User stories are the smallest pieces of work within the agile framework of software development. Their sole purpose is to describe how a unit of work will deliver value to your customer. They explain the desired outcome, functionality, and provide the development team with a clear definition of done. In Scrum, it is the Product Owner’s responsibility to translate the needs of users into clear and concise user stories, while maintaining a prioritized backlog of user stories centered around delivering enhancements or larger focused epics. I have been on the gap intelligence ProdDev Team as a Product Owner for 5 years. In that time I have written some great user stories, as well as some not so great. If you want to learn from my mistakes, feel validated in your current process, or just get a refresher, check out my five tips for writing great user stories.
1. If You Don’t Have a User, You Don’t Have a Story
As the name suggests, a user story describes how a user uses or intends to use the product. User stories should be told from the user’s perspective. Who are your users, what are their needs, their wants, their pain points? If you don’t know who your product’s users are or why they would want to use your product, then you might not be ready to write your user stories. In order to know your user’s needs and wants and ensure you are building something that they will use, do your research! Writing user stories without this vital information means that you take the risk of guessing incorrectly and wasting development resources on unused functionality.
2. Two | Find a Template that Works for You and Your Team
Lifehack: you don’t need to reinvent the wheel. Try using a user story template that allows you to plug in the 3Ws: who, what, and why. Who is this built this for? What is the specific feature being built? Why is it being built? For our team, this might look something like: As a Smartphones Data Specialist, I want to scrape Bestbuy.com smartphone listings, so that I provide our Smartphones clients with GFD (Great Freakin’ Data).
3. Focus on the Value to the User, Not the How
It’s easy to get so caught up in a flurry of feature development, that you find yourself focused on the quantity of stories delivered, rather than the value each one provides your user. As product people one of our responsibilities with user stories is to bring user context and perspective to the development cycle. Remember to focus your attention on what the user needs and why. If your user story doesn’t center the user or deliver them value, you don’t have a user story,you have a task list.
4. Communicate Like Hell
A user story is a tool, refinement is the action. You shouldn’t just be handing your user stories off to your development team. Your user stories are a tool to facilitate conversation. As a Product Owner, you and your development team should be discussing user stories together and regularly. Conversations in refinement not only allow you to share the information needed with the developers to determine a path to production, it also allows the opportunity to leverage the knowledge of your whole team in accelerating delivering value to your customers. These conversations are valuable collaboration opportunities that result in better user stories in the present and provide you as the product person with the tools to better structure future stories.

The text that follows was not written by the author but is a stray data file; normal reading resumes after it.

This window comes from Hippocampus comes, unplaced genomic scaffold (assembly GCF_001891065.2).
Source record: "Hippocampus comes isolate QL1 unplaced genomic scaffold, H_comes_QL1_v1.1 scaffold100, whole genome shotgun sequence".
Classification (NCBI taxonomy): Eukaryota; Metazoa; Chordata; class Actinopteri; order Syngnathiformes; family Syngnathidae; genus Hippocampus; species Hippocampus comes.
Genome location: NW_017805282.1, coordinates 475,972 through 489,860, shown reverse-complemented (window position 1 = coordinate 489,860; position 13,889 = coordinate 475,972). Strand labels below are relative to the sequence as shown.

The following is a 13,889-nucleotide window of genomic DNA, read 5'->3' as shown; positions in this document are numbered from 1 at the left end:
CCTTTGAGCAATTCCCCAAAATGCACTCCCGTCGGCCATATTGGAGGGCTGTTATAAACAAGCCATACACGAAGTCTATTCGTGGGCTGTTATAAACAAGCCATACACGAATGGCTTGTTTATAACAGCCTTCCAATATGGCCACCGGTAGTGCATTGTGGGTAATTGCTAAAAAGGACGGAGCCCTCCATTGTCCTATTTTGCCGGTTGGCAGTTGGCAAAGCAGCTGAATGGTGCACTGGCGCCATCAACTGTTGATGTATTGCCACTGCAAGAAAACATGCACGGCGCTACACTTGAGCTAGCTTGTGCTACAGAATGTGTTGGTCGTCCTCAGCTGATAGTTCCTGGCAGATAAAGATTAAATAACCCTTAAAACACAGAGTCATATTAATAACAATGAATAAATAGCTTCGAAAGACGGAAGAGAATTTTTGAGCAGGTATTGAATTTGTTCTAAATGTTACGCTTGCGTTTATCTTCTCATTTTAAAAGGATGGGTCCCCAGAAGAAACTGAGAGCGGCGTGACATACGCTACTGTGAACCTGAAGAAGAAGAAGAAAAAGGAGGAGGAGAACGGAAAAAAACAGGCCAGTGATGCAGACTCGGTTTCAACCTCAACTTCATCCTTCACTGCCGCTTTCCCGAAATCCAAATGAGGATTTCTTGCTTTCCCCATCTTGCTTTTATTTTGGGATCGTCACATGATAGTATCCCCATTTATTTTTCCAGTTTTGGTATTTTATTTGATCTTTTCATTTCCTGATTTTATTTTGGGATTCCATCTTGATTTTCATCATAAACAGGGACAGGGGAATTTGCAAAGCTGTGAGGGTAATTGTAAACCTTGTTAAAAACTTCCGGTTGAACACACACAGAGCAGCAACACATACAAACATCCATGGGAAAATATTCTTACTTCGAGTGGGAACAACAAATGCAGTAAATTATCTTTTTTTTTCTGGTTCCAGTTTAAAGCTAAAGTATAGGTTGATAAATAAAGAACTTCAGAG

5. Embrace the Uncertainty, It Gets Easier
You may create user stories that might be too big (or too small), they might miss the mark on acceptance criteria, or maybe you lose sight of the what and steer into how territory. It happens. Much like Agile is committed to continuous improvement, so should your user story. As your skills improve you will become more familiar with addressing or defining requirements and making them measurable. Maybe you want to experiment with how to break stories into even smaller deliverable pieces (shameless plug for my colleague Michael who wrote an entire blog on just that). If you aren’t ready to take your user stories to the team or you want to get feedback, consider opportunities to help you hone your skills (talk amongst your product team or schedule pre-refinements with senior developers). We all have to start somewhere.
The purpose of a user story is to facilitate conversation. It needs to be clear, concise, and complete, all while providing enough information about who, what, and why so that developers can understand the work ahead of them, discuss potential approaches, and produce a reasonable estimate of the effort necessary to implement. A good user story is the result of team effort and isn’t a substitute or replacement for refinements, standups, or retrospectives. Creating user stories is a team sport, and like any sport you the more you practice, the better you get.
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